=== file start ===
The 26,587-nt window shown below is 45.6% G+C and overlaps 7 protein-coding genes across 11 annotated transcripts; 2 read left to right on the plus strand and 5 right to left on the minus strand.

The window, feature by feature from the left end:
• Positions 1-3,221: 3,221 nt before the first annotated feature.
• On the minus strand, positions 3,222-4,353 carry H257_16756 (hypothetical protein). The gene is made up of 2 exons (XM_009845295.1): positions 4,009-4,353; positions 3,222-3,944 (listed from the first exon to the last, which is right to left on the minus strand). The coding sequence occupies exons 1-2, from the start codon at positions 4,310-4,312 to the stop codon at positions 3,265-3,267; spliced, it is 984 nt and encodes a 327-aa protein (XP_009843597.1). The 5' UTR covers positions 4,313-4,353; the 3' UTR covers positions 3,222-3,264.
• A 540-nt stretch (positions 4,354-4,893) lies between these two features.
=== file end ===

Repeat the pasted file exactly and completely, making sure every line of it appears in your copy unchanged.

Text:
The 26,587-nt window shown below is 45.6% G+C and overlaps 7 protein-coding genes across 11 annotated transcripts; 2 read left to right on the plus strand and 5 right to left on the minus strand.

The window, feature by feature from the left end:
• Positions 1-3,221: 3,221 nt before the first annotated feature.
• On the minus strand, positions 3,222-4,353 carry H257_16756 (hypothetical protein). The gene is made up of 2 exons (XM_009845295.1): positions 4,009-4,353; positions 3,222-3,944 (listed from the first exon to the last, which is right to left on the minus strand). The coding sequence occupies exons 1-2, from the start codon at positions 4,310-4,312 to the stop codon at positions 3,265-3,267; spliced, it is 984 nt and encodes a 327-aa protein (XP_009843597.1). The 5' UTR covers positions 4,313-4,353; the 3' UTR covers positions 3,222-3,264.
• A 540-nt stretch (positions 4,354-4,893) lies between these two features.